Nutrients in Waters of Maryland's Lower Eastern Shore
Recent concerns about the presence of toxic Pfiesteria-type organisms in rivers of the lower Eastern Shore have led to questions about nutrients in these rivers. Nutrients are suspected by scientists as one of the factors that may contribute to the proliferation of these organisms. This series of web pages is intended to answer some general questions about recently observed (average of 1994-1996) levels of nutrients in the tidal waters of this region of the State and how they may have changed over the last 12 years. The nutrients that are particularly important to these waters are nitrogen and phosphorus because of their role in stimulating algae. The data discussed below come largely from the State's ongoing Chesapeake Bay Monitoring Program which was initiated over the 1984 - 1985 time period and provides a comprehensive assessment of water quality and biological indicators at key sites around the Bay and it's tributaries.
Have nutrient levels been changing over the years?
Total Nitrogen Status and Trends in
Total Nitrogen Status
and Trends in the Southern
No triangle on the above graphic indicates that there was NO significant trend for that region of the Bay.
Between 1985 and 1996, several tidal waters of the lower Eastern Shore (graphic on upper right) have shown significant increases in nitrogen levels. Some of this increase may be due to the high precipitation and therefore high river flow years of 1993, 1994 and 1996. These high flow years produce more runoff which carries nutrients into tidal regions.
Total Phosphorus Status and Trends
in the Northern
Status and Trends in the Southern
No triangle on the above graphic indicates that there was NO significant trend for that region of the Bay.
Phosphorus levels in the Lower Eastern Shore region (graphic above) have generally remained stable over the 1985 to 1996 time period.
Water Quality and Algal Monitoring
This section of the Internet site describes the design of the Chemical/Physical Habitat Quality Monitoring Program. The program description is subdivided into sections covering spatial and temporal aspects and measured variables. The monitoring strategy described below addresses the immediate priority on the Pocomoke River. This strategy (number of stations, frequency of monitoring, etc.) will be modified as appropriate to the Manokin and Chicamacomico Rivers and other systems should fish health outbreaks occur, and to identify potential hot spots as resources allow. In all cases, habitat quality monitoring will build on the existing Chesapeake Bay Water Quality Monitoring Program (CBWQMP) and the Core/Trend Non-Tidal Water Quality Monitoring Program (CTWQMP) where possible, and will be conducted in coordination with fish health investigations by MD DNR AAHP.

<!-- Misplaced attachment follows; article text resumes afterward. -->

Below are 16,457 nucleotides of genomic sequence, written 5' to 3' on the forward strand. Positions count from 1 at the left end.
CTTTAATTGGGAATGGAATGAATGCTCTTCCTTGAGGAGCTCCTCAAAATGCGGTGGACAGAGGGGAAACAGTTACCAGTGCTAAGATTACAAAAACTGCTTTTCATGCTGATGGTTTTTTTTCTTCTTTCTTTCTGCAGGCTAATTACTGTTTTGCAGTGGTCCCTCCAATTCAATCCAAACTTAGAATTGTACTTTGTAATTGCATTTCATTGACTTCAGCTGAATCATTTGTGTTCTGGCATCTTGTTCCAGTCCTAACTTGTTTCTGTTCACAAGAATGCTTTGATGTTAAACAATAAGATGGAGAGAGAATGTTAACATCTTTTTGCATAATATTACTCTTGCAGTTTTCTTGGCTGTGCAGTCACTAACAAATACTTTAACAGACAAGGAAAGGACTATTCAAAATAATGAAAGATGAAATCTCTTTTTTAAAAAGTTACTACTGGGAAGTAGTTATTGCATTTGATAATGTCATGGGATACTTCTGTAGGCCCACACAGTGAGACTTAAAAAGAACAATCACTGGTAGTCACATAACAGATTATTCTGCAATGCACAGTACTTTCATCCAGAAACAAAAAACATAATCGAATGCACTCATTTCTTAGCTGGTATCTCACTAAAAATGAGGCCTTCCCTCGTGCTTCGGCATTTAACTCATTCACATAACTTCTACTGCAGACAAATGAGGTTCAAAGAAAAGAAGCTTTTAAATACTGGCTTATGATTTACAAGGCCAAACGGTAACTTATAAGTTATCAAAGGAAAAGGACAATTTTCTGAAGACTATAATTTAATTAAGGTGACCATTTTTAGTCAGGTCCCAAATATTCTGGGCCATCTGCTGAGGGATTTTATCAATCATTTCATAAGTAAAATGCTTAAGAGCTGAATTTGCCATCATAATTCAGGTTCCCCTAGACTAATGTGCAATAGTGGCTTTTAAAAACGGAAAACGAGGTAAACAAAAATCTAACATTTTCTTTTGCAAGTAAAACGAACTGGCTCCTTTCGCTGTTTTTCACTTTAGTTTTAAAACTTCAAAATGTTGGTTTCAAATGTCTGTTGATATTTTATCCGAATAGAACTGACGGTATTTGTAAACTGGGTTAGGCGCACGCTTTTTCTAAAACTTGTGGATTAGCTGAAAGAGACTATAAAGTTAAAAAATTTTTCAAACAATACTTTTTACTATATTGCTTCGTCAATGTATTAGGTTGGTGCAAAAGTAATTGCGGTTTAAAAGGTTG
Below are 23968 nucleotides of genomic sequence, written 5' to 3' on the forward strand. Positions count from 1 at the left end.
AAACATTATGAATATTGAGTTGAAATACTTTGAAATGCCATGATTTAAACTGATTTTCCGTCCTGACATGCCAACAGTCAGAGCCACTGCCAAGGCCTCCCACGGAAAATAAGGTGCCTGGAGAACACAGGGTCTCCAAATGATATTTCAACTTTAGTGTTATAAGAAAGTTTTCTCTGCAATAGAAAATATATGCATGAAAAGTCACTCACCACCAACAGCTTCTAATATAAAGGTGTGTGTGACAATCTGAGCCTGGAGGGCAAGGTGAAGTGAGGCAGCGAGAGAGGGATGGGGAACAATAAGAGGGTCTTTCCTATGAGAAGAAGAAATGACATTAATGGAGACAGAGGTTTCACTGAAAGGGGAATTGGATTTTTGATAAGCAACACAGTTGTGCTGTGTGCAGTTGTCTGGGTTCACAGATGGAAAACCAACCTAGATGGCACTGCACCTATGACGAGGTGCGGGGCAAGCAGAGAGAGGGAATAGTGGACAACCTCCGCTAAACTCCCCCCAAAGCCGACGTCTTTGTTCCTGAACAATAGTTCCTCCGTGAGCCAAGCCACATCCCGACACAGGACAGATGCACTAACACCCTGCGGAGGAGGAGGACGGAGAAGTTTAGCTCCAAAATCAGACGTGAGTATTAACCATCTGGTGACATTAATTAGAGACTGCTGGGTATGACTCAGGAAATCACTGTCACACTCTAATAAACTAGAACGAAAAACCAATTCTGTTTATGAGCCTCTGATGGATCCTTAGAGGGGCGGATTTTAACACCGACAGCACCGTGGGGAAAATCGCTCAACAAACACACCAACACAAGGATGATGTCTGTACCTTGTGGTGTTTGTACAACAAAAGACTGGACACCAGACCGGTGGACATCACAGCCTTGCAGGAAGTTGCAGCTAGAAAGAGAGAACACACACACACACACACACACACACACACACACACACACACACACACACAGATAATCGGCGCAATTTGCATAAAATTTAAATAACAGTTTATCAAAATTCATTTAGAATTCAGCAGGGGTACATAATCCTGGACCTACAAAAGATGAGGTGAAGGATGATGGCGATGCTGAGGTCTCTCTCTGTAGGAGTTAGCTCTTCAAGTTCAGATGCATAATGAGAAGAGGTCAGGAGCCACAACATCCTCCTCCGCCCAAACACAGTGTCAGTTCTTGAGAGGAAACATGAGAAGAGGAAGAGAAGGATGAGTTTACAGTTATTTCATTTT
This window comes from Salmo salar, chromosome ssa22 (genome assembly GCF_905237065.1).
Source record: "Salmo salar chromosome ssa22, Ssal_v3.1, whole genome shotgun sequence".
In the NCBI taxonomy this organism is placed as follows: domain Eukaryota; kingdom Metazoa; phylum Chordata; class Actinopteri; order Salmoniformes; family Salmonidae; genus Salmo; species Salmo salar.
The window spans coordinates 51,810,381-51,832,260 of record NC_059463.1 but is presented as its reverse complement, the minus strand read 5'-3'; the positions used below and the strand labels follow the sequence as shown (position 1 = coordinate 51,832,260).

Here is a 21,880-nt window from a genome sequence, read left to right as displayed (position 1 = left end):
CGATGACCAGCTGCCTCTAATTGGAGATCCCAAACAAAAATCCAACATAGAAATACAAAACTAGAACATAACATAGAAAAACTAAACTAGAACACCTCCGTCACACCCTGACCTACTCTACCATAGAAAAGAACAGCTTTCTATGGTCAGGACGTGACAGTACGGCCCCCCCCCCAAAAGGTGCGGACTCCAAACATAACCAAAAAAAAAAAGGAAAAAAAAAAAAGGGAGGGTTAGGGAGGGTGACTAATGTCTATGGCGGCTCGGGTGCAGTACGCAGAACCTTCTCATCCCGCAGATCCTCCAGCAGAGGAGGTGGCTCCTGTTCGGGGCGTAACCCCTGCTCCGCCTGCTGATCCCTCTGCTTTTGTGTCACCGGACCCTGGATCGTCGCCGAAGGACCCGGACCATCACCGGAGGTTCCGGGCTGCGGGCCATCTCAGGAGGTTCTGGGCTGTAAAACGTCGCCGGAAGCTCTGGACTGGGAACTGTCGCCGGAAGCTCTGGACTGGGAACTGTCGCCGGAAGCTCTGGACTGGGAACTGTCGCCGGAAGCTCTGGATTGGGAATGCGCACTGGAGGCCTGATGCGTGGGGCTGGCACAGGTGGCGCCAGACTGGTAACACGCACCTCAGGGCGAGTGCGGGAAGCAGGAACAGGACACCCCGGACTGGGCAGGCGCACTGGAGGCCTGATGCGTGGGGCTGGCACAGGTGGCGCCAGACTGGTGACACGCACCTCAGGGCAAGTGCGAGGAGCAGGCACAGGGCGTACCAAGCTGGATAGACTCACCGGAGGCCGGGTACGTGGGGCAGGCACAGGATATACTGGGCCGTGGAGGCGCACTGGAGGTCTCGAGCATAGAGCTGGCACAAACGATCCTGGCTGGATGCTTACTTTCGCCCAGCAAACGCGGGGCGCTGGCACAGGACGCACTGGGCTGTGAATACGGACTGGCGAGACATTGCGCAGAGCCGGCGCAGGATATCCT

The Pocomoke River has been identified as one of three "Intensive" systems to be monitored in Maryland's Chesapeake Bay watershed as part of the Mid-Atlantic Integrated Assessment (MAIA) Estuaries Monitoring Program. The goal of the MAIA project is to conduct monitoring which leads to producing a regional assessment of the condition of estuaries in the mid-Atlantic region and builds on existing monitoring activities. The MAIA project will evaluate Large Systems, Large Tidal Rivers, Small Systems and Intensive sampling in Albemarle-Pamlico Sound, Chesapeake Bay, the Coastal Bays and Delaware Estuary. The MAIA project will incorporate water quality nutrient monitoring protocols established under the CBWQMP. Nutrient samples will be analyzed at the same laboratory employed by CBWQMP. Sediment measurements will also be collected for benthic macro invertebrates, silt-clay content, sediment chemistry and sediment bioassay. Data scheduled to be collected from the Pocomoke River in September, 1997 for the MAIA project will be incorporated into the water quality and habitat data analysis in this work plan. The MAIA project will also provide summary data for characterization of the Pocomoke River with other systems within the Chesapeake Bay and the mid-Atlantic region.